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Wednesday, 12 October 2022

Lit and Sci

Top doctor shows how we have lost a decade in health improvement

Speakers: Professor Sir Michael Marmot

World renowned epidemiologist Professor Sir Michael Marmot did not mince his words as he presented evidence to show how government policies have led to greater health inequalities in the UK.

"Since 2010, the rate of improvement in life expectancy has almost ground to a halt". Marmot was speaking to a packed meeting of the Hebden Bridge Literary and Scientific Society.

The enthusiastic audience identified completely with Marmot's obvious anger and frustration as he stressed how it was government policies that worsened health inequalities, and how an obsession with low taxation has meant that Britain now compares poorly with most other comparable countries.

The audience were presented with some shocking statistics. The poorest have been hit hardest by the austerity measures of the present government. Regional differences are minimal amongst the higher income groups, but pronounced amongst the poorest. In London a woman in the most deprived ten per cent of the population can expect to live four years longer than a similar woman in the North East.  Inequalities have been enhanced by the dramatic reductions in government support for local authorities since 2010, which have been most pronounced in the poorest councils. 

Child poverty levels in the UK ranked 31st amongst the richest 41 economies. Most European countries have higher rates of taxation, and spend much more on child care, education, health and public transport. Finland, for example, has a tax take of 52% of GDP, and France 51%, compared to only 36% in UK; yet the government sees lowering tax as a priority. Data shows that the ten percent poorest households would need to spend 74% of their disposable income on food to follow the NHS Eatwell Guide.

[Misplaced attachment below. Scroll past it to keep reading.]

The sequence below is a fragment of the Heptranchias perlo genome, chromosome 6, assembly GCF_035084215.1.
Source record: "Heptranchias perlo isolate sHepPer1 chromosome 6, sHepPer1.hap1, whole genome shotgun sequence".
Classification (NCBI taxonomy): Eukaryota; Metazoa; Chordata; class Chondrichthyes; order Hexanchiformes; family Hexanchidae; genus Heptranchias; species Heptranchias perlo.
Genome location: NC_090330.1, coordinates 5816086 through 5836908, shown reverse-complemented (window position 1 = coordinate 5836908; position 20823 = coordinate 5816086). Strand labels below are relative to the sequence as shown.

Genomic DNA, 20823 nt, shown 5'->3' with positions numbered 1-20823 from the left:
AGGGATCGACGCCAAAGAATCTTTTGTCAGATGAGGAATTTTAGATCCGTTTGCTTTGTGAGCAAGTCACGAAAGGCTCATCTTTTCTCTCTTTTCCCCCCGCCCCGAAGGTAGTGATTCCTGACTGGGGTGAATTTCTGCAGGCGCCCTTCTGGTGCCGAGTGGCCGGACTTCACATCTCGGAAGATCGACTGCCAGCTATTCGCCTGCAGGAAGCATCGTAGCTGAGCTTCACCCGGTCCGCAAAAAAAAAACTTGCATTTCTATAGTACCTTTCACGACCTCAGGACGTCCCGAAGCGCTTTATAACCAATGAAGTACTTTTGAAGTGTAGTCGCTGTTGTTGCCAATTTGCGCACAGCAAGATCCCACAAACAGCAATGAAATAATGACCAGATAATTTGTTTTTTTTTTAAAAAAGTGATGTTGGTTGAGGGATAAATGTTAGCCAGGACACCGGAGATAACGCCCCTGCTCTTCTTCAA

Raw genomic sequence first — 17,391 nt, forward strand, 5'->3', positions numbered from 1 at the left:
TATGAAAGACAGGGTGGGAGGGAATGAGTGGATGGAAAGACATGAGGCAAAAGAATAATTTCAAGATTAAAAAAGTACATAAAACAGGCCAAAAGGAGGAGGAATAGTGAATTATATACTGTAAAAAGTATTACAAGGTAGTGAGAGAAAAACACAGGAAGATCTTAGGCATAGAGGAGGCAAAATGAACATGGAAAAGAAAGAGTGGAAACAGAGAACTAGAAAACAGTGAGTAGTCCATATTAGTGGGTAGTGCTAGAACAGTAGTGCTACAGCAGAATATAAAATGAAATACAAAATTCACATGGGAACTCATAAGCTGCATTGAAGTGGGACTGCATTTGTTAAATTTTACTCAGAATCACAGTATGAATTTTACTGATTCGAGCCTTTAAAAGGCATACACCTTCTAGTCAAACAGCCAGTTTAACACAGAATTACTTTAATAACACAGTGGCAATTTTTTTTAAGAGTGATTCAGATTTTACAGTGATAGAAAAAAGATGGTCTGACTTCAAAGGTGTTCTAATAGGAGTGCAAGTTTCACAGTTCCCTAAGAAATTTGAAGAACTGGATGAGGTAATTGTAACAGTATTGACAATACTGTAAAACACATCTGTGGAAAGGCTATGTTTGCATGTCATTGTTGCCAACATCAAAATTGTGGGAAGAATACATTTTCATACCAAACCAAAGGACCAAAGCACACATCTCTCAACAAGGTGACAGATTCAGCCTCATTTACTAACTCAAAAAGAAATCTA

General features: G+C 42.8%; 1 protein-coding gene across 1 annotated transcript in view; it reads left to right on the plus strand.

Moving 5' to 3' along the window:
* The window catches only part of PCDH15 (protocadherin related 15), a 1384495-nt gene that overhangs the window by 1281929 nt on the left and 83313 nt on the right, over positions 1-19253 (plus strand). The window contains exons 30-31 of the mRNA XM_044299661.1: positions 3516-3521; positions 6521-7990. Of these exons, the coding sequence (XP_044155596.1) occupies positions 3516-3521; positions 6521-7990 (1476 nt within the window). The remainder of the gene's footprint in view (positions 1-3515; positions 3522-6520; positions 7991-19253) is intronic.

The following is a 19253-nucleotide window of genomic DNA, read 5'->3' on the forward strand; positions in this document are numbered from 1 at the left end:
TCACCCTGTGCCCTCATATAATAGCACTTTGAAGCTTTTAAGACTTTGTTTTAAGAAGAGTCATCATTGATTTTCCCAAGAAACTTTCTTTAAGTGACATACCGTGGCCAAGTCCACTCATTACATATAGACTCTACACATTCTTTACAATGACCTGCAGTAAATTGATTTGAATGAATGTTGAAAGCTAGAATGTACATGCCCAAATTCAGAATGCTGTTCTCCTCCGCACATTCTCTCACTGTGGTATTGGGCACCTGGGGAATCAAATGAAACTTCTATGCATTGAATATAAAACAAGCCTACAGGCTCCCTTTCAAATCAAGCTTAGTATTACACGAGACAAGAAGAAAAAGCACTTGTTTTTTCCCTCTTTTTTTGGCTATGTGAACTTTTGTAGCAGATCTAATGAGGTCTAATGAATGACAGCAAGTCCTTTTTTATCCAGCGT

The COVID pandemic has amplified  inequality in the UK, with Marmot's data showing the poorest 40% of the population experiencing a decline in life expectancy. In Greater Manchester the coronavirus death rate was 25% higher than the England average during the year to March, leading to "jaw-dropping" falls in life expectancy and widening social and health inequalities across the region over the past year. 

Questions from the audience

There were many questions from the audience; several commented that they were inspired by Professor Marmot's lecture.  

Asked how individuals can be engaged in reducing health inequalities, he said it was very difficult for individuals on their own. "Social change happens when people get together in social movements. Take action where you live".

Sir Michael said that it was not access to health care that causes health inequalities, but the conditions that make people sick in the first place.

Since his 2010 report, some local authorities have adopted the principles set by the UCL Institute of Health Equity and been declared Marmot Areas.

Coventry, Hackney and Tower Hamlets have all prioritised supporting families and early childhood spending, resulting in improved child health and educational attainment.

Local people and organisations were urged to get together to make Calderdale a Marmot area.

And the Lit&Sci Society’s website


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